Modern Skirts – Pasadena
R.E.M. had these guys open some European shows for them. Mike Mills even produced one of their songs. Flagpole covers, packed shows, a fervent college-aged fan base, these guys seemed to have everything going for them. So what if their music sounded like a less-edgy Ben Folds? They could have been stars, I tell you. Sadly, they never got signed to a label when they needed one (getting some bad reviews outside Athens didn’t help), and their last album heralded a lo-fi, experimental change in direction which, when you actually listened to it, sounded nothing at all like Guided By Voices or Can — to say nothing of Tall Dwarfs or Alvin Lucier. Instead it just sounded like Modern Skirts recording on their own Pro Tools instead of somebody else’s. Regardless, their audience either decided they didn’t want to hear this ‘new sound’, or — and this is more likely — they finally graduated.
Reptar – Sebastian
As the most recent Athens buzz band to head out into the world, these guys have already popped up a couple of times on Collapse Board. After building a local fan base and getting the kind of hype in Flagpole that bands would kill for, they went to SXSW and got raved about by the NME. They enlisted Animal Collective producer Ben Allen, signed with Vagrant (a tremendously bad idea — their sound doesn’t mesh with the rest of the label and Vagrant hasn’t wielded any hip credibility in at least a decade). The week their album came out they were on the cover of the local daily paper (the local reviewer pronounced it a future classic — I’m pretty sure this didn’t happen the week that Pylon/R.E.M./Vic Chesnutt/Neutral Milk Hotel/Olivia Tremor Control released their first albums… something to think about) in addition to Flagpole. Tastemaker radio stations like KCRW and KEXP put the band in rotation and things were heading up, up, up.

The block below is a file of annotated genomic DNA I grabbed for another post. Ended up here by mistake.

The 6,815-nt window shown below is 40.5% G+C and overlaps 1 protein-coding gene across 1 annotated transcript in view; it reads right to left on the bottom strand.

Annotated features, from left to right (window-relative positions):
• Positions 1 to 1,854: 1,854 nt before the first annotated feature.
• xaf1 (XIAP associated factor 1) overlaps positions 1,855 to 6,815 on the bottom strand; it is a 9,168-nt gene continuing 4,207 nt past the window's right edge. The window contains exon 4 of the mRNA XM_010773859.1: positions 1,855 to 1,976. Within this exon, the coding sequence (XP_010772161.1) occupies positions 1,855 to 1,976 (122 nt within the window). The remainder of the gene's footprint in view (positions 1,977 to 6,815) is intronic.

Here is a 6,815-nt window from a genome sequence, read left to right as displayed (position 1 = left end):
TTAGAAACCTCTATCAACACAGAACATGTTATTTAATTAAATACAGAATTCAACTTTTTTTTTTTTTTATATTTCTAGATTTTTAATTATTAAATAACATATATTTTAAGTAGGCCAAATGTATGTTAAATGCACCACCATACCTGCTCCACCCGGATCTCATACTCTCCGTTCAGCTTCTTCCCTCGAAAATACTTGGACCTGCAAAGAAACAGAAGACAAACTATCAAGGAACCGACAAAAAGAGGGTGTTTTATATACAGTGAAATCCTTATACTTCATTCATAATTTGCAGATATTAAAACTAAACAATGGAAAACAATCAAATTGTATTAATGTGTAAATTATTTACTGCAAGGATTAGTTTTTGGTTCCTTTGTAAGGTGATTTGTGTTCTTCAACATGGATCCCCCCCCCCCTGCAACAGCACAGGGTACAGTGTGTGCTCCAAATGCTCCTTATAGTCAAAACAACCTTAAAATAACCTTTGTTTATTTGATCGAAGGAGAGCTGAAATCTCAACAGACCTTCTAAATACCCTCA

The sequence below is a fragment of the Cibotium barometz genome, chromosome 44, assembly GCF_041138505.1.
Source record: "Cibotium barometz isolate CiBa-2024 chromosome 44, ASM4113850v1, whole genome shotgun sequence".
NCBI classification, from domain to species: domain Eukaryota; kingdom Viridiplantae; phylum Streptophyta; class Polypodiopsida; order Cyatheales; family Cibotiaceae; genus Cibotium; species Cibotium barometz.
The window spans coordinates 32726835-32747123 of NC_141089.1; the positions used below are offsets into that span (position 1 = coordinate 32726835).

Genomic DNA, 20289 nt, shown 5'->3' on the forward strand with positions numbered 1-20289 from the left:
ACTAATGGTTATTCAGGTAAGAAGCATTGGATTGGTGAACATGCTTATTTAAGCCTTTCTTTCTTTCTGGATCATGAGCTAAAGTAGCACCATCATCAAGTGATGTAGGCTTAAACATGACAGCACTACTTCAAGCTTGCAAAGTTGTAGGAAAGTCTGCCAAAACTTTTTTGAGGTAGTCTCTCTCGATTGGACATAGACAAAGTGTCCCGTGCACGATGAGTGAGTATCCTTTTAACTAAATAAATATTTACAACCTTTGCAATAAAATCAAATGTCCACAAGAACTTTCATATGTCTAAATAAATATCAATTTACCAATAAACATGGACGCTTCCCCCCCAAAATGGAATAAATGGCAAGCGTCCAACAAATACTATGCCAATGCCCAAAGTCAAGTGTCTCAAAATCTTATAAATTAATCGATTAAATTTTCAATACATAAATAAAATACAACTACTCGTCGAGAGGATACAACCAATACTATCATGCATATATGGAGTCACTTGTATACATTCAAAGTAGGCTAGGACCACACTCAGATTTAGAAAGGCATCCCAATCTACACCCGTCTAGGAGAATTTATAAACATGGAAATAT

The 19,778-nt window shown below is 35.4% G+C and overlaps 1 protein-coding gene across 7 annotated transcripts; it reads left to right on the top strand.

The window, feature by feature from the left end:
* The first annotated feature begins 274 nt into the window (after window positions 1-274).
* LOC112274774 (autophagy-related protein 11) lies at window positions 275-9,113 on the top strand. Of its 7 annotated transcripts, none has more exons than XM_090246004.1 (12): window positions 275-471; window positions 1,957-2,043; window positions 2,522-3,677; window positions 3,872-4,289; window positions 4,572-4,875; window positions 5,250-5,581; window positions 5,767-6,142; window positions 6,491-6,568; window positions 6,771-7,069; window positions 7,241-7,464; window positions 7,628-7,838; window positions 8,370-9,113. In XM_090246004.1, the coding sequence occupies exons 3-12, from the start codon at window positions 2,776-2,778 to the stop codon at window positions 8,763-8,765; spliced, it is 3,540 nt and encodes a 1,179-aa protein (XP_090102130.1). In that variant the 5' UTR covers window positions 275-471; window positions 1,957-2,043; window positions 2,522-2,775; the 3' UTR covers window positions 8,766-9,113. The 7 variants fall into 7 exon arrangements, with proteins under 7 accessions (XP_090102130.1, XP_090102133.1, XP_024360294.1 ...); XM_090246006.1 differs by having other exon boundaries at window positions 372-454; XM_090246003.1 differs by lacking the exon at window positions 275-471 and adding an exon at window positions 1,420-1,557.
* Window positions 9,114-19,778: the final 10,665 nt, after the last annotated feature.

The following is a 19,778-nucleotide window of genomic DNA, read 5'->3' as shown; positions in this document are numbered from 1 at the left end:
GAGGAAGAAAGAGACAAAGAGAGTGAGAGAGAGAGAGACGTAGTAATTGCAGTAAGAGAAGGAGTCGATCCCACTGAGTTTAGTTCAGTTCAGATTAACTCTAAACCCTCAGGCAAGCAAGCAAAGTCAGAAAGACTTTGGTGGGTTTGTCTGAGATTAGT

And then Pitchfork weighed in with a 3.0. Regardless of our feelings about the ‘fork, we have to admit that Ian Cohen made a pretty solid case and got off some good jokes in the process. From a commercial standpoint, things haven’t really been the same for Reptar since this review came out — the aforementioned stations dropped them like Chipper Jones fielding an October ground ball. But the band’s still out there touring, and Vagrant willing, they might even get the chance to make another album. My Bloody Valentine made an unimaginative debut album that everybody laughed at too. Come on Reptar, make them all choke on it.
Grass Giraffes – Better Alone
We’ll close with the current local buzz band — their Flagpole description even includes the phrase ‘buzz-worthy’, which must mean every other band in town is ‘buzz-worthless’ (if this were 1977 and we were all forming punk bands, I would definitely be changing my name to Buzz Worthless). Everyone in town is predicting big things for these guys, but if we’ve learned anything over the last 2,000 words, we know that predictions are bullshit. Success involves a combination of talent and luck. The more talent you have, the less luck you’re going to need.
And I wish these guys all the luck in the world.